Violins and Violin Making

Rapidly Growing Interest in this Art in America.

Boston Herald

There is a rapidly growing interest among Americans not only in violin music, but in the instruments themselves. There are to-day ten persons learning how to play on the violin where there was one student of the instrument a dozen years ago. The astonishing popularity into which this musical instrument has sprung has led to the present widespread interest in the violin itself. The violin is much more than a musical instrument; it is a work of art. In fact, it is the only musical instrument which has an art history, and which is alike of interest to the art collector and the practical musician.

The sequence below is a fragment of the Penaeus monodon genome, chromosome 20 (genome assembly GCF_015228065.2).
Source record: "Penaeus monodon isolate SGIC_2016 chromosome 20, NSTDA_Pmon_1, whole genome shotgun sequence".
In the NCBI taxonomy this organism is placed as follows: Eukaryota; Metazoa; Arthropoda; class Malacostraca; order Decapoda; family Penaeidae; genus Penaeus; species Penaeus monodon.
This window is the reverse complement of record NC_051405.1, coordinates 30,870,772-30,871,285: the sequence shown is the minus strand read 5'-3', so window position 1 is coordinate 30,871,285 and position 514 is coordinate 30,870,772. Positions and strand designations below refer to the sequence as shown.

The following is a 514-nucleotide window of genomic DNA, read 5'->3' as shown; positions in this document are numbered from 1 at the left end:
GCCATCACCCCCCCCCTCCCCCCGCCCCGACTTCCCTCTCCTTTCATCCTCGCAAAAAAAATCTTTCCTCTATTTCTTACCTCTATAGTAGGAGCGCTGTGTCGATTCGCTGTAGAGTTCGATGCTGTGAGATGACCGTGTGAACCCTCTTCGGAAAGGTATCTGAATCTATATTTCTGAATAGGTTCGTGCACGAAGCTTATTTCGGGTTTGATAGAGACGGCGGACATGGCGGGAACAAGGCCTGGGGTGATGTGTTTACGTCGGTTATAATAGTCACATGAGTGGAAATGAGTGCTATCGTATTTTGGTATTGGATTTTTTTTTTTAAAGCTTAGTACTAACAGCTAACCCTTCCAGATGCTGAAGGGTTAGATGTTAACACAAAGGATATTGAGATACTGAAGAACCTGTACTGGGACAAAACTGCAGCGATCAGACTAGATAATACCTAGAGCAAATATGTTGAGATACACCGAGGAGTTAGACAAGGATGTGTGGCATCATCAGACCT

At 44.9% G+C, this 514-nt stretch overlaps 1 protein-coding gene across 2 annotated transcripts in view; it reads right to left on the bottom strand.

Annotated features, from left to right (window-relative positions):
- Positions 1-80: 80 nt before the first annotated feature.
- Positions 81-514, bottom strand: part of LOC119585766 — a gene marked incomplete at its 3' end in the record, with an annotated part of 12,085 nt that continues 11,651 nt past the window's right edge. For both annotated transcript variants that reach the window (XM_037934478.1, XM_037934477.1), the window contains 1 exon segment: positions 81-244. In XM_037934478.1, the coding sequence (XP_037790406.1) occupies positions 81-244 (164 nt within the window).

A good musician always insists on playing on a good violin, but the difference in instruments is so marked that the great-artist players sometimes search for years before they find an instrument which is exactly suited to them individually. Since the market value of violins ranges from one dollar up to ten thousand dollars, it is seen that there exists a wide range for selection, so far as price is concerned.

Musical antiquarians are still wrangling over the question as to who invented the violin, although it is now quite generally recognized that this instrument acquired the form in which it has been known for the past three centuries through the genius of Italian artists. Before the year 1600 a few violins of great beauty and exquisite tone had been made in Italy at Brescia and Cremona, but a steady improvement in their design continued to be made for another hundred years, until the highest point in the art was reached in the instruments of Stradivarius about the year 1700.

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First Declaration of Independence
June 6, 1901

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